You give users access to sound files in exactly the same way as giving them a link to another page. It is common to provide a hot graphic to indicate the availability of a sound file. You can use this method to offer any kind of file. Feel free to steal the button I've created in the example below.
<IMG SRC="graphics/sound.gif" BORDER=0 WIDTH=36 HEIGHT=28 ALT="sound button">
"The flesh..." [41K]</A>
"The flesh..." 
It is also possible to trigger a sound file to automatically play when a page is loaded. This is done by use of the
<META> element. Include the following line of code in the
<HEAD> section of your document.
<META HTTP-EQUIV="refresh" CONTENT="0; url=sounds/flesh.wav">
sounds/flesh.wav with the address of your own sound file. Click here for an
MS Internet Explorer and NCSA Mosaic, simplify this procedure with use of the
<BGSOUND> element. Mosaic only supports
<BGSOUND> to a limited extent - the Mosaic-only element
<SOUND> can be used for more control. Netscape Navigator 3 supports neither
<SOUND> (although Navigator 4 now supports
<BGSOUND>), instead you must use the
<EMBED> element. The following lines of code will all play background sound on MS Internet Explorer 3 upwards, NCSA Mosaic and Netscape Navigator 3 upwards respectively.
<EMBED SRC="sounds/blakmeat.wav" AUTOSTART="true" HIDDEN="true"></EMBED>
Left hand column text in here.
Right hand column text in here.
Remember, the left hand column will not wrap into the right hand column as with normal word processors; you must specify the columns' text separately.
A new tag,
<MULTICOL>, has been developed to make the above procedure easier. It is currently only supported by Netscape 3. The code to produce the above would be:
<MULTICOL COLS=2 WIDTH=100%>Left hand and right hand column text in here.</MULTICOL>
An alternative method is to use the command
<PRE>. This uses a fixed-width
font to display the text, and also shows all space-characters typed in the HTML code; thus facilitating the alignment of text.
Use a control character in HTML rather than a GIF for a bullet. Even though a bullet GIF might be quite small, browsers render control characters more quickly than they can download a graphic, and it would reduce the number of connections the user's computer has to make to the server.
Control characters (such as ) may render somewhat differently on different browsers, particularly between Macs and PCs, but they'll almost always show up as some sort of bullet. The advantage control characters have over the more conventional <LI> element is that they can be individually colored, as our example shows.
I am Arthur, King of the Britons<BR>
King of the who?<BR>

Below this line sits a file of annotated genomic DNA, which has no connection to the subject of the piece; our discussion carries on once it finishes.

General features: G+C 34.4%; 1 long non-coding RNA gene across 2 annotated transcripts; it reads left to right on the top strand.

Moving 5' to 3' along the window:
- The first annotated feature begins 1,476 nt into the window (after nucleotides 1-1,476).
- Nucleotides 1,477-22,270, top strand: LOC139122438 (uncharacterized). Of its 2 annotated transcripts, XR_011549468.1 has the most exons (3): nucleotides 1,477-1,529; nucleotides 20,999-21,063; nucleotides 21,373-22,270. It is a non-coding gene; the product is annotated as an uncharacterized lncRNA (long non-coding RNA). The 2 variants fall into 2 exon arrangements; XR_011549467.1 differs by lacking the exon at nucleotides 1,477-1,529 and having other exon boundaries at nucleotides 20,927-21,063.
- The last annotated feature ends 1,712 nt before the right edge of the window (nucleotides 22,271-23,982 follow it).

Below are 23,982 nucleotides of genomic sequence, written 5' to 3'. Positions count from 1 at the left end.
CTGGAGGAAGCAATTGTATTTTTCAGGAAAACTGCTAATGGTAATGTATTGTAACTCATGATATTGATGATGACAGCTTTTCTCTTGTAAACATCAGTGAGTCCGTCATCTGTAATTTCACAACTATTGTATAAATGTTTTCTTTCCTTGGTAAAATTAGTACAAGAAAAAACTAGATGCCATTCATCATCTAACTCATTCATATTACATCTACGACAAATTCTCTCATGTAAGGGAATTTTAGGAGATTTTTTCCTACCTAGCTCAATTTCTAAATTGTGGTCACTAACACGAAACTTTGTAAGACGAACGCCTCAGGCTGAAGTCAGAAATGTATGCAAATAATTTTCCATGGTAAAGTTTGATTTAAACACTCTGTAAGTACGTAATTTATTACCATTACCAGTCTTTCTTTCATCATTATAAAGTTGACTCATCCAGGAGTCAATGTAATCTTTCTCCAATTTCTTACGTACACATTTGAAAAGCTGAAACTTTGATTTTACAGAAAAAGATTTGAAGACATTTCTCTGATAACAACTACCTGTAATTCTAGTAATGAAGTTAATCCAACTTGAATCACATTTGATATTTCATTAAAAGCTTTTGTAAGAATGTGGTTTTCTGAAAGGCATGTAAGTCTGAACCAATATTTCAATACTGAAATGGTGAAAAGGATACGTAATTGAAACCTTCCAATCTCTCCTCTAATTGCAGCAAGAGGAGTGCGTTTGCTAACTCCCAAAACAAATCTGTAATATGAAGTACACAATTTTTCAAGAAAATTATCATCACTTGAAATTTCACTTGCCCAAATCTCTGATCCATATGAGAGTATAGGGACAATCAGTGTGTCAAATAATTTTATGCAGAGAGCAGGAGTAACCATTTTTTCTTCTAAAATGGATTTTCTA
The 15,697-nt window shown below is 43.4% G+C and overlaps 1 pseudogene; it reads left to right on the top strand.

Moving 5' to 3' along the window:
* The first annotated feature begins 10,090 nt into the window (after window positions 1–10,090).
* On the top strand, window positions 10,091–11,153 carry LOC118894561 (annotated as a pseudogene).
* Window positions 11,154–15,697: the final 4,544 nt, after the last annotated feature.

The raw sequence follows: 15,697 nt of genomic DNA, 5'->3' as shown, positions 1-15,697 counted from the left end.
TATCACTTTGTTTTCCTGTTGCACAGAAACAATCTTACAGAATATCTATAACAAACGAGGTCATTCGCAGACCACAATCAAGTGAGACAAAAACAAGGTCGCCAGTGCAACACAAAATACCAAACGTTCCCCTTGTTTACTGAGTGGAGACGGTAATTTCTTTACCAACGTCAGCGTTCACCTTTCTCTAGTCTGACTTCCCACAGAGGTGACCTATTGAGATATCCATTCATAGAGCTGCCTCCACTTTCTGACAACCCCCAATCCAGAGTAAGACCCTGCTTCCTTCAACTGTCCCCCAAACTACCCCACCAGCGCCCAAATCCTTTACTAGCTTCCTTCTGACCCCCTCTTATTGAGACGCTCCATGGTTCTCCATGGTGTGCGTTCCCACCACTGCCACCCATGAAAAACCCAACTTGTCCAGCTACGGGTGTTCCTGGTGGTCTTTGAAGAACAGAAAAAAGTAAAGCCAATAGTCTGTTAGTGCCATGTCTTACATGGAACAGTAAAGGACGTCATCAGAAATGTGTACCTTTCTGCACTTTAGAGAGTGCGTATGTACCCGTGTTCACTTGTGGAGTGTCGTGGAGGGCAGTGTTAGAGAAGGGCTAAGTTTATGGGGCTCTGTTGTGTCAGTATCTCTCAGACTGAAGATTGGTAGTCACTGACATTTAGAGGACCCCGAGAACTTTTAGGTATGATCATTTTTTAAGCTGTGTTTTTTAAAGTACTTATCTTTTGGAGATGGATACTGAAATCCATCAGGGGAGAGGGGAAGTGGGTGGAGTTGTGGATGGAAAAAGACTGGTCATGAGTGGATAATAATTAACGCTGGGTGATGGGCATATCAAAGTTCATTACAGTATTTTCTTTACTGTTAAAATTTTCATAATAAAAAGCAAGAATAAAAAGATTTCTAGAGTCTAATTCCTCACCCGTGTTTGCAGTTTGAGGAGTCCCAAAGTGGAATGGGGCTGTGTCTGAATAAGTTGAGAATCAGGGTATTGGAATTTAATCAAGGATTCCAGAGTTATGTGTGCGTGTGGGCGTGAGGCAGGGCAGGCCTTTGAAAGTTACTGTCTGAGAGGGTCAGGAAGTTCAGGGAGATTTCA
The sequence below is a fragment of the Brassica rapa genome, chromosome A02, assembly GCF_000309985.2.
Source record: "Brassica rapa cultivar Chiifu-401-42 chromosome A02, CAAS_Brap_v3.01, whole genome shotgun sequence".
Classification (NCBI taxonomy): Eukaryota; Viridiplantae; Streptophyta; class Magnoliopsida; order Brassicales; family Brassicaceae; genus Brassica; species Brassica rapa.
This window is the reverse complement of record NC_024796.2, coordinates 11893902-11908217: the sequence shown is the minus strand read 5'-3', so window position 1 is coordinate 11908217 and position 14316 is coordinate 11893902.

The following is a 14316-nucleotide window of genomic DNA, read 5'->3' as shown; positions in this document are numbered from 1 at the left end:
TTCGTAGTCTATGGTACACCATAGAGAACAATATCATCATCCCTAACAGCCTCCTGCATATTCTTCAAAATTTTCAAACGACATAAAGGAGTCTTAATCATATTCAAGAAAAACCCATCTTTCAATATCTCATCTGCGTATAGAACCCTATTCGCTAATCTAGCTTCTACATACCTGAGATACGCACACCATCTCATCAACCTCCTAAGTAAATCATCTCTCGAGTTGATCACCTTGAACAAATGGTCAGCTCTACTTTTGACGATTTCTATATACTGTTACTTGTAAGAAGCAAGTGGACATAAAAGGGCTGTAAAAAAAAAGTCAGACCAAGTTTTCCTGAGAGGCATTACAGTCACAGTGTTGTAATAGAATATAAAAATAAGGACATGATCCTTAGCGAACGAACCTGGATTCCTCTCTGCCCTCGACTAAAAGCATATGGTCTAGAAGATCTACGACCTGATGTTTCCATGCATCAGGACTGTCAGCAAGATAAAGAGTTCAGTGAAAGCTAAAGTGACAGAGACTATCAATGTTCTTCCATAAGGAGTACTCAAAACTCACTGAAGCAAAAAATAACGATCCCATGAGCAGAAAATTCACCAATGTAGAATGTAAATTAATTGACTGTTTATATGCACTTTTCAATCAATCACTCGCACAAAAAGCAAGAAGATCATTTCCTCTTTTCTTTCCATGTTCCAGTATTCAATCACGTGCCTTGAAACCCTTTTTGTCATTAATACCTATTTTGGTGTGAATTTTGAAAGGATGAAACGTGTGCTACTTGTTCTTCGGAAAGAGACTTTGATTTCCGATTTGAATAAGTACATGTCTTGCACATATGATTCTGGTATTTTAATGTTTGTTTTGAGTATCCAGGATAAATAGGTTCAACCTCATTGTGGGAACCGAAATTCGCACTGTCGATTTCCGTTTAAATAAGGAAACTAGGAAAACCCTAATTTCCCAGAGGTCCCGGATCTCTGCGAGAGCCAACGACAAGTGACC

I am Arthur, King of the Britons
King of the who?
For more information and a list of characters, see Jalfrezi's Tips n' Tricks section on special characters.
Making a horizontal division line is easy - just include an <HR> tag. Unfortunately there is no such tag to create a vertical line. One option is to create a graphic and ALIGN it next to your paragraph - the one disadvantage of that method is that you can never know how big to make your graphic, due to varying resolutions, etc.
The easiest method is to create a table and use a very narrow cell to act as the vertical line. This method is employed on Jalfrezi's front page. In order that the line shows up on Netscape browsers, you need to include content in the table cell. In this case we have a 1 pixel wide <SPACER> tag.
<TABLE WIDTH="75%" CELLPADDING=0>
<TR><TD WIDTH=1 BGCOLOR="black">
<SPACER TYPE="block" WIDTH=1></TD>
<TD><P>I was dressed for success, but success it never comes. And you're the only one who laughs at my jokes when they are so bad. And my jokes are always bad.</P></TD></TR>
I was dressed for success, but success it never comes. And you're the only one who laughs at my jokes when they are so bad. And my jokes are always bad.
For more information, see Jalfrezi's section on tables.
Indenting the first line of a paragraph is easy. Simply use a non-breaking space ( ) or two in front of the first word. There is currently no HTML code for a tab.
Indenting a block of text can be a little more tricky. The only proper way to do it is to use a style sheet technique. Currently style sheets are supported by Microsoft Internet Explorer 3 and Netscape Navigator 4 upwards, and are likely to be supported by the next generation of all graphical browsers. For more information, see Jalfrezi's section on style sheets. The following example shows how to indent a paragraph by 50 pixels.
The day didn't go too well, too many chocolates and cigarettes. I kept thinking of you and almost walking into lampposts. Why is it so hot? The air coming to the boil, rubbing up against walls and lampposts trying to get rid of it. </P>
The day didn't go too well, too many chocolates and cigarettes. I kept thinking of you and almost walking into lampposts. Why is it so hot? The air coming to the boil, rubbing up against walls and lampposts trying to get rid of it.
Other methods of indenting include use of
<BLOCKQUOTE>, which browsers often render by indenting from the left and the right. You could also enclose your text inside a pair of
<UL></UL> tags. While this method often has the deseired effect, particularly with Netscape and Microsoft browsers, it is essentially incorrect unless the text in question is part of a list You must therefore bear in mind that some browsers may not indent text using this method.